Trent: …just what is the Lutheran exegesis of Matthew 16:13-19?
Jason, I remember you taking me in hand on my first Sunday at Zion Marshall my freshman year at Hillsdale and telling me that I was doing “exegetical gymnastics” when I defaulted to the “Peter’s confession is the rock” position. Fond memory.
So, Peter’s the Rock. So what? Why is he not the pope? Or, if he’s the pope, why is that not all that Rome says it is? I guess I’m wondering…is it Rome’s interpretation of the nature of the Office of the Keys that is the erratum here?
I’d love to have discussion with y’all about this if you’re willing to have it. Fr. Charles, please remember to Reply-all if you can — I don’t want others to miss your missives!
Aaron: Garry Wills says that Rome’s read of Matthew 16 is an anachronism.
BTW Sungenis is a nut. My hardcore papist friends can’t stand him because he drags their side down so badly. Also BS that Augustine as Sungenis contends believed in the primacy of Rome.
(Admin note: “Rome has spoken; the matter is settled.” When St. Augustine wrote this, he was basically saying, “OK, all the votes are in.” It was more like saying, “OK, Miami-Dade County sent in their returns, we can call the election now.”)
Eric: It’s bad exegesis to say that the rock is the confession rather than the confessor, since Jesus is clearly punning on his name, but I think it’s equally clear that Peter is called a rock, the foundation of the church, because of that confession and the subsequent role he had in building the church upon it. The problem with the Papist reading here is that what’s true of Peter is true also of the other Apostles. In Matt. 18, Jesus repeats what He told Peter about the keys, this time to all the Apostles. Then we have Eph. 2:20 and Rev. 21:14, which call the Apostles the foundation of the Church. Peter got special mention because 1) he was the first one to put the confession into words, 2) he was the leader of the group (#1 and #2 are related), and 3) because the pun worked for his name.
So is he the Pope? The real question is, is the Pope Peter? And the followup question, which is even harder for Roman Catholics to answer: when did Peter ever assert any kind of authority that looks anything like the claims that developed over the next fifteen centuries for the Bishop of Rome? It’s an awfully big leap from primus in paribus to Unam Sanctam.
Fr. Charles: Treatise on the Power and Primacy of the Pope 25-29 is noteworthy. Here the “rock” is the confession St Peter made (TPPP 29) or the “rock” is the “ministry of the confession which Peter made” (TPPP 25).
The difficulty with the Roman position is this: Even if one stipulates that the “rock” is conceivably Peter – many non-Roman including Lutheran exegetes hold that opinion – it is still quite difficult to then conclude that each bishop of Rome is the successor of Peter in a unique sense such that the words addressed to Peter apply to all the bishops of Rome. There are even responsible Roman Catholic scholars who admit that one cannot even prove a monarchical episcopate at Rome until later in the 2nd century; it seems that until then the Roman Church was governed by a corporate body of presbyters/bishops. Another problem is that Peter is also viewed by Roman Catholics as founder of the See of Antioch: so the Roman Church keeps the Feast of the Chair of Peter at Antioch on Feb.18. Why then are not all the subsequent bishops of Antioch included in the words addressed to Peter?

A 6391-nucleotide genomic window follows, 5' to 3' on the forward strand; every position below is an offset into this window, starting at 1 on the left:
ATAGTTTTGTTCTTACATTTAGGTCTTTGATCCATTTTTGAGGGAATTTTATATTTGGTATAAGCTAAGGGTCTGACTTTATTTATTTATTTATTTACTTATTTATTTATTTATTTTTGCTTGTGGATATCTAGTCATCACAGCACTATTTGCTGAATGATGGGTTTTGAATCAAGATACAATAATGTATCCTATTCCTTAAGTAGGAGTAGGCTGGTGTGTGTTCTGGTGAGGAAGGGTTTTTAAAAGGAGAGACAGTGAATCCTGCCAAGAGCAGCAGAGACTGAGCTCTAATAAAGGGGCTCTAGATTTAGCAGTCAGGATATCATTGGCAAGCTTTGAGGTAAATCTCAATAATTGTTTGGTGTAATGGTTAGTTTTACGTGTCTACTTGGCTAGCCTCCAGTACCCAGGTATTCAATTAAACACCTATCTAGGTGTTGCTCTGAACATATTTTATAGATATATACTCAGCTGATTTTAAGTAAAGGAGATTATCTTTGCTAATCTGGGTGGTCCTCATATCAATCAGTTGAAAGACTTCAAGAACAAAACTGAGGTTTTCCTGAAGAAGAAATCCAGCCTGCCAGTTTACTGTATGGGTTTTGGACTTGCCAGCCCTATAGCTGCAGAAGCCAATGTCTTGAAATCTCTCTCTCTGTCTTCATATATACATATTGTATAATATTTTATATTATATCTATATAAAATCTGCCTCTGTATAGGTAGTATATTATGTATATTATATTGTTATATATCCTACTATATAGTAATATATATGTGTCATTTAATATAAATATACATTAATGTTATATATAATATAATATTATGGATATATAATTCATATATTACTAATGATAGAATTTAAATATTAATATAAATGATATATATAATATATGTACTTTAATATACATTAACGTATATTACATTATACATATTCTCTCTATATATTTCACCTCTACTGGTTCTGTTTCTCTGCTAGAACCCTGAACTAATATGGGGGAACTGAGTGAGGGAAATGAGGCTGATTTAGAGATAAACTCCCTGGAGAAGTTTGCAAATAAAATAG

Aaron: Wouldn’t a good Roman apologist claim the “development of doctrine” as an explanation for the difference?
Fr. Charles: “Development of doctrine,” Romanly understood, plays a part. But as Dr Phillips notes, it’s quite a leap from primus in paribus to Unam Sanctam of Boniface VIII.
Eric: A big problem with “development of doctrine” on this question is that the monarchical papacy developed in the Latin church and nowhere else. How do you know that the Roman evolution is the correct one? The Pope says so. But how do you know that the Pope has the authority to make such a ruling? The Roman evolution says so. It’s a logical circle. It works well enough as a post-hoc justification for those who are already inside, but it’s pure assertion, and it doesn’t get the RC to a point where he can actually appeal to Scripture to establish his position. It’s purely defensive: “Yeah, I know Scripture doesn’t exactly say that, but here’s why we’re not worried about that.”
Trent: Eric (a.k.a. Dr. Phillips, dearest cousin, etc.),
Didn’t Peter’s own brother (St. Andrew) put the confession into words much sooner? I mean, not in direct response to a query by Our Lord, but an indication of faith, all the same:
“One of the two who heard John speak, and followed Him, was Andrew, Simon Peter’s brother. He first found his own brother Simon, and said to him, “We have found the Messiah” (which is translated, the Christ). And he brought him to Jesus. Now when Jesus looked at him, He said, “You are Simon the son of Jonah. You shall be called Cephas” (which is translated, A Stone)” (St. John i, 40-42).
And then Philip comes out with this:
“Philip found Nathanael and said to him, ‘We have found Him of whom Moses in the law, and also the prophets, wrote — Jesus of Nazareth, the son of Joseph'” (St. John i, 45).
And Nathanael with this: